This analysis was first available to Bloomberg Government subscribers.
Food assistance advocates are skeptical of the Agriculture Department’s claims it can cut costs by replacing food stamp benefits with food packages filled with shelf-stable items.
The America’s Harvest Box proposal, which would replace half of Supplemental Nutrition Assistance Program (SNAP) benefits with food packages, would save money because USDA can buy food in large quantities, a USDA spokesperson told Bloomberg Government. The packages would include non-perishable foods such as cereals, peanut butter, and powdered milk.
The proposal was modeled on the operations of USDA’s Commodity Supplemental Food Program (CSFP), which provides monthly food packages to low-income persons at least 60 years of age. For FY 2017, Congress appropriated $236 million for CSFP.
“The estimate assumes FY 2019 implementation, and administrative costs at a similar scale to the existing CFSP,” said the USDA spokesperson. “Administrative costs for the transportation of the foods from the State warehouse to a recipient agency are also accounted for in our estimate.”
Nutrition organizations, like Feeding America, a nationwide network of food banks, said the USDA has not shown any costs for distribution — and worry non-profit organizations might have to pick up those costs.
“Replacing a big portion of a SNAP EBT [Electronic Benefit Transfer] system with a distribution plan is ill-conceived,” Matt Knott, president of Feeding America, told Bloomberg Government. “It is a logistical mystery and economic disaster in the making.”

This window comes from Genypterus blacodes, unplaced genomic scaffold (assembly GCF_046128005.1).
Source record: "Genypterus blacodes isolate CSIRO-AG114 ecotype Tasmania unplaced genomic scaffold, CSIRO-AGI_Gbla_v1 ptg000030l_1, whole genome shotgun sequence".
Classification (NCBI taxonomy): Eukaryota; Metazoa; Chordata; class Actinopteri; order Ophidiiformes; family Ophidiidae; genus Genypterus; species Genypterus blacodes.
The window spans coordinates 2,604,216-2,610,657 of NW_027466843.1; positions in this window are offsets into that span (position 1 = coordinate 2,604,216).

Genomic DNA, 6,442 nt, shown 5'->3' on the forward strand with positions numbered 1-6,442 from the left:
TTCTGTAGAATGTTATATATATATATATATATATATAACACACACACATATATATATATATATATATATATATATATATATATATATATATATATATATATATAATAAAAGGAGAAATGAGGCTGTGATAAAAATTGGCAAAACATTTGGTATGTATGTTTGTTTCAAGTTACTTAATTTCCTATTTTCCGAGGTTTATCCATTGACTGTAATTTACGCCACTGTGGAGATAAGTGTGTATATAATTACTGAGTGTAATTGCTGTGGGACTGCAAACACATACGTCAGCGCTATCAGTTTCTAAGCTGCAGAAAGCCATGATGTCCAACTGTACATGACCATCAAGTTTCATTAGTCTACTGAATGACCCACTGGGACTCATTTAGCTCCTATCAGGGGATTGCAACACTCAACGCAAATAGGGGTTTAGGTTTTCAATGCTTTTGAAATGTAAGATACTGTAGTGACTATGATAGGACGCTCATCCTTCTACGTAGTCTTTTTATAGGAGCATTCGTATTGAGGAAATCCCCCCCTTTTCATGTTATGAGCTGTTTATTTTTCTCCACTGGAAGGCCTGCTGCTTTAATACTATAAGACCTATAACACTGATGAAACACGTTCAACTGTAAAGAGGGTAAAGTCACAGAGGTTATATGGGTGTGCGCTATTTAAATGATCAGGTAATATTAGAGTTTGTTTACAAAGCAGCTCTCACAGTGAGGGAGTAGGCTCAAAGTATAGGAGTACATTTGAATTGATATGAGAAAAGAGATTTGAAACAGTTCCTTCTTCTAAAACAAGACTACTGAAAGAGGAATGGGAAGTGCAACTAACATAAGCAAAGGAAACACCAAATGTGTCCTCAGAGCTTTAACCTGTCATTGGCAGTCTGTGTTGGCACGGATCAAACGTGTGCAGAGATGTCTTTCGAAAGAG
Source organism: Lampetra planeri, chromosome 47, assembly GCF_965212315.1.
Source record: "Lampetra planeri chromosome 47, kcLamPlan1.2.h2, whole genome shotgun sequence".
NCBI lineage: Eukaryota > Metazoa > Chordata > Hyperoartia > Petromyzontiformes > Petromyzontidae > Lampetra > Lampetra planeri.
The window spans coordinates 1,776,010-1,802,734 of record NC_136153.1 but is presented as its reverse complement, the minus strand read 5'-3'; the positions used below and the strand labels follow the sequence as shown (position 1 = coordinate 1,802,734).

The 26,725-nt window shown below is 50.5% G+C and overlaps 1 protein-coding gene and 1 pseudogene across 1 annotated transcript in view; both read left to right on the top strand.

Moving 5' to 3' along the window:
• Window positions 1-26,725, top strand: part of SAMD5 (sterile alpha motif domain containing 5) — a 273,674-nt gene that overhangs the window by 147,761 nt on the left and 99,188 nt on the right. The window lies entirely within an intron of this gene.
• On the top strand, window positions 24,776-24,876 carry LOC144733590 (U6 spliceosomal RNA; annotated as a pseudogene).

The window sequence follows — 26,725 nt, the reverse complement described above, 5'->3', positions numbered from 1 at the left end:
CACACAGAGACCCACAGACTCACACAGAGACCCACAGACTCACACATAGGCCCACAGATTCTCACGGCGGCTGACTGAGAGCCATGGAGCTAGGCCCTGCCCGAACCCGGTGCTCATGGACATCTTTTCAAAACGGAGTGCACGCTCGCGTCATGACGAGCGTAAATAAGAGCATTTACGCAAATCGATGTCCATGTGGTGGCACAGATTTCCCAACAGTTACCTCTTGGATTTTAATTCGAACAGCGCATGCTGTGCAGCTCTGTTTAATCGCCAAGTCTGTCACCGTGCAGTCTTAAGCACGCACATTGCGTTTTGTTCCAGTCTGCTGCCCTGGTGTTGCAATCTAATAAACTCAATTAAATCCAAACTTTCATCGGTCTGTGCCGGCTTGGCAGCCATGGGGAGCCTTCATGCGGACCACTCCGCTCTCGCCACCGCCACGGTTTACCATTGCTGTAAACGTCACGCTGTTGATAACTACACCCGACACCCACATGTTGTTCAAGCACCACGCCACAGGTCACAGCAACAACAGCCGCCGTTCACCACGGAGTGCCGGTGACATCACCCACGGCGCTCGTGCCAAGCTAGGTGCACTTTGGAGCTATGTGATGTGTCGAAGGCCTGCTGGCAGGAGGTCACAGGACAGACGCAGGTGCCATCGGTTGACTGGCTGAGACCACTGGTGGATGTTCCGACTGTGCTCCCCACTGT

President Donald Trump’s fiscal 2019 budget proposal predicts the plan would save SNAP, formerly known as food stamps, $129 billion over a decade. The administration’s plan would apply to people who receive at least $90 a month in SNAP benefits.
Where’s the Proof?
Knott said one of the food banks in the Feeding America network, Vermont Foodbank has a USDA CFSP contract, but the amount of money given to the food bank doesn’t even cover half of the distribution costs.
The federal government provides $240,000 a year to Vermont Foodbank for the CFSP, but Knott said the cost of distribution is well over $600,000 a year—leaving Feeding America with almost 60 percent of the tab and it doesn’t even get the product to individual homes, which the Harvest Box proposal would try to do.
“You have to recognize that the Commodity Supplemental Food Program is a fraction of the size and trying to scale it to a SNAP model or a national model would break the bank,” said Knott. “This would eradicate any savings proposed by the administration and if the administration believes non-profits would pick up the tab they’re mistaken.”
Vermont Foodbank serves 2,400 seniors a month on CFSP and the distribution cost per box in Vermont is roughly $21.
Ronette Briefel, a senior fellow at Mathematica Policy Research, a nonpartisan research organization, told Bloomberg Government scaling up food packages to a national level would be a very difficult task. SNAP is forecasted to have about 42.2 million participants in fiscal 2018, while the commodity program is projected to have only about 730,000.